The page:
Purple is one of the new brands redefining the way that mattresses are purchased. As I pointed out in my article on DND.com entitled “How Brands Can Learn from Mattress Companies,” the 2010s brought about a whole host of companies that started to sell mattresses online.
This was largely thanks to the memory foam mattress technology that allowed a new wave of startups to offer bed-in-a-box products.
The style of brand names changed among these new startups, too. The likes of Mattress Firm gave way to new, “cool” brands such as Casper, Lull, and Purple. All three of which own their exact match dot-com domains, Casper.com, Lull.com, and Purple.com respectively.
Here, I’m going to concentrate on Purple, and why they paid $900,000 for Purple.com when they did.
The company was founded in 2015 and caught early success thanks to a popular Kickstarter campaign that raised $171,560, far more than its original $25,000 target. This early interest sparked momentum for the company, which they capitalized on in the form of viral videos.
The Raw Egg Test, for example, launched in April 2016 as a way for Purple to demonstrate the comfort of its mattresses. The video has been watched more than 188 million times to date, and it also initiated a swell of videos of customers performing their own raw egg test on their own Purple mattress.
The Raw Egg Test video, though, prompts watchers to navigate to OnPurple.com, Purple’s domain of choice at the time.
For Purple, the development of its product was far more important than plowing money into a domain name. The company was also getting attention for its viral videos, so marketing dollars went into the production of those. By 2019, Purple’s brand ads had received over 1.5 billion views. A successful marketing campaign, then.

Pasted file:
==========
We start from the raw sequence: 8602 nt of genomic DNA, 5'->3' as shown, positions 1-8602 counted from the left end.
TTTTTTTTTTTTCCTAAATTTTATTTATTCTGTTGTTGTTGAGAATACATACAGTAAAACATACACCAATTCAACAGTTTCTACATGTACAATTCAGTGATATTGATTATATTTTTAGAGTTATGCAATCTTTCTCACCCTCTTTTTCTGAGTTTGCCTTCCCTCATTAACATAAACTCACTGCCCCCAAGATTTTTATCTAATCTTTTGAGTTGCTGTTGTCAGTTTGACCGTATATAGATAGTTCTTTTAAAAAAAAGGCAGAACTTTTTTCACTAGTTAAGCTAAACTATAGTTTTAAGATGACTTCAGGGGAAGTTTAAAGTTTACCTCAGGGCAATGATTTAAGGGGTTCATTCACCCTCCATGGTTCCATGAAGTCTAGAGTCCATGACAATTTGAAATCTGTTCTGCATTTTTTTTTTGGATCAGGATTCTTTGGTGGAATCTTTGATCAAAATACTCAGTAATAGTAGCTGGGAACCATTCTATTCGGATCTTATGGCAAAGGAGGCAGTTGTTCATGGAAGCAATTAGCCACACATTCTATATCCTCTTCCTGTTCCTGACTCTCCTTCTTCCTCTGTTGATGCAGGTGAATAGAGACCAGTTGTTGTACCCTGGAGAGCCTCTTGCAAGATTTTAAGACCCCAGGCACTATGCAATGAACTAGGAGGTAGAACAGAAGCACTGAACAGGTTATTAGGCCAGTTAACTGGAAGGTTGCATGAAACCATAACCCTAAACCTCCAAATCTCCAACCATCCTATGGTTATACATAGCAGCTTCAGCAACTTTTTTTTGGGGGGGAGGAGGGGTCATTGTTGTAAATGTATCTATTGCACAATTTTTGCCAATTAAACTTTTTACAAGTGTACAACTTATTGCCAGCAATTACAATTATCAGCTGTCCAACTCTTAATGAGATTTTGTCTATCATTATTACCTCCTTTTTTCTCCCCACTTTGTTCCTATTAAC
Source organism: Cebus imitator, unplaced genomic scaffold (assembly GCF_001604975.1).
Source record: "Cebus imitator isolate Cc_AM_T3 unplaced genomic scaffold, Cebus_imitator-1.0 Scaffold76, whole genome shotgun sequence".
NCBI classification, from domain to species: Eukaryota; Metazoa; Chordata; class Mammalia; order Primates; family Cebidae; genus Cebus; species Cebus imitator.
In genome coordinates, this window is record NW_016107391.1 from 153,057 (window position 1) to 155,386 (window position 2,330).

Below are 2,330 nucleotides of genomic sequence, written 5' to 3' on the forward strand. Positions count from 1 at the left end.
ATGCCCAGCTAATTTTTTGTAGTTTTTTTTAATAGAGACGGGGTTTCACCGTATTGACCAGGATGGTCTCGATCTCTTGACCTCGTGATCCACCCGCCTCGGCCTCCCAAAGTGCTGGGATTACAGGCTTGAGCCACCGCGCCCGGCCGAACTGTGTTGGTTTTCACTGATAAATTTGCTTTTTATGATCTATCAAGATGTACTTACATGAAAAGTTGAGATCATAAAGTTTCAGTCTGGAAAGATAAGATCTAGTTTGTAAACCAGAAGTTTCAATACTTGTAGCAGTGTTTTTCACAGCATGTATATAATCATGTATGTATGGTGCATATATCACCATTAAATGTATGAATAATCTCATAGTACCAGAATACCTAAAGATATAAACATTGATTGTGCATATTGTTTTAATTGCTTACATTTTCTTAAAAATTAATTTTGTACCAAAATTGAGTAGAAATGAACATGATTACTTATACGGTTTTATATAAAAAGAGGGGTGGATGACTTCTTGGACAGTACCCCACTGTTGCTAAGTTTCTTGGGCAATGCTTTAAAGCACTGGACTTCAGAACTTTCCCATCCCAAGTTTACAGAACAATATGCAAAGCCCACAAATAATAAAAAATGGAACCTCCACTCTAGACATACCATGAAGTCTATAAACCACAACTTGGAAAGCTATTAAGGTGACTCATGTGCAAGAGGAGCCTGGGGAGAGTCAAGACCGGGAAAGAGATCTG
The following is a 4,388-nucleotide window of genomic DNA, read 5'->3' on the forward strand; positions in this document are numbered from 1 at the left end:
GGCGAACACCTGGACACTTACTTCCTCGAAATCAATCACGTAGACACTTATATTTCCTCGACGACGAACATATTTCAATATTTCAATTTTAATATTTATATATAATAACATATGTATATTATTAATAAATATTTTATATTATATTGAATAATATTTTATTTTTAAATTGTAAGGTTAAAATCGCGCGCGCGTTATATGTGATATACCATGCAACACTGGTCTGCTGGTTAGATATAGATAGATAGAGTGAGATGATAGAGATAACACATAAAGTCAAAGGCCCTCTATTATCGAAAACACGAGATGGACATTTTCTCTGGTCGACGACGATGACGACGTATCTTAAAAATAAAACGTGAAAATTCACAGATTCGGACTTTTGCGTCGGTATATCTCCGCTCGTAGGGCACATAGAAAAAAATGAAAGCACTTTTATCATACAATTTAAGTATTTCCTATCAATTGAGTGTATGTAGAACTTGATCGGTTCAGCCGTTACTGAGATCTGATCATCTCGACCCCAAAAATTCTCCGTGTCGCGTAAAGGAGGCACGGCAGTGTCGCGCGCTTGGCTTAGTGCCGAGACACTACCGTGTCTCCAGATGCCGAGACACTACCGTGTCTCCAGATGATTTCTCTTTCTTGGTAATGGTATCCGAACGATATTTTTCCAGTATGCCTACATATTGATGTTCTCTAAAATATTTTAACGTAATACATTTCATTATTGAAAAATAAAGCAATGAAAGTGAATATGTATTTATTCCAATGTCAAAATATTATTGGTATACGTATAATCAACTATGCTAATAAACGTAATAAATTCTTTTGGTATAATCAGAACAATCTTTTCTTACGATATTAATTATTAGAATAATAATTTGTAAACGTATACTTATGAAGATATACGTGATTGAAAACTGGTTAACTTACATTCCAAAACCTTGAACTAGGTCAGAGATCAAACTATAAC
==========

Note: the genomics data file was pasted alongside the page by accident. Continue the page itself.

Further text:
OnPurple.com performed well for the company and did exactly what Purple needed, which was to provide an outlet online where customers could easily buy a Purple mattress or find out more about the brand.
In 2017, though, Purple acquired Purple.com for $900,000. What changed?
By the end of Q3 of 2017, Purple was certainly on the up, having achieved $56 million in revenue in that quarter alone, up from $30 million in Q1 of 2017. Purple’s website was the main point of contact for its consumers, and perhaps it was time for an upgrade.
Along with the success of $56 million in revenue, Purple announced that it was to become the first publicly traded mattress company after merging with a publicly traded shell company at a valuation of $1.1 billion.
We’ve seen that when companies hit the $1 billion valuation, or when a company gets listed on the NASDAQ. Grab upgraded from Grab.co to Grab.com, View upgraded from ViewGlass.com to View.com, Hippo upgraded from MyHippo.com to Hippo.com.
At a certain point, it can become damaging for brands not to control their exact match .COM domain. For the sake of $900,000, would a company with a $1.1 billion valuation risk allowing its exact match .COM domain to be sold to another company looking to brand around the name?Purple mattresses are now stocked in stores across the U.S., but Purple’s website remains the go-to for most Purple customers. As of writing, Purple.com’s Alexa ranking is around 15,000, and Purple.com’s SimilarWeb statistics show that around 36% of the 3.6 million monthly visitors to Purple.com are from direct, type-in traffic. When the website is such an important part of a company’s ability to operate, it’s crucial for that company to own its exact brand match .COM.
2 thoughts on “Case Study: Why Did Purple Upgrade to Purple.com for $900,000 When It Did?”
I really enjoy your style of writing. You are a welcomed addition to our Industry. This article is an attention getter, and is a welcome breath of fresh crisp air. (Grounded, Creative, Sizzle) of this nature, is exactly what our Creative Industry Needs. Nice
Gratefully and Respectfully, Jeff Schneider (CONTACT GROUP)
We don’t Follow, We Create
They got it right ✅. They got a solid deal .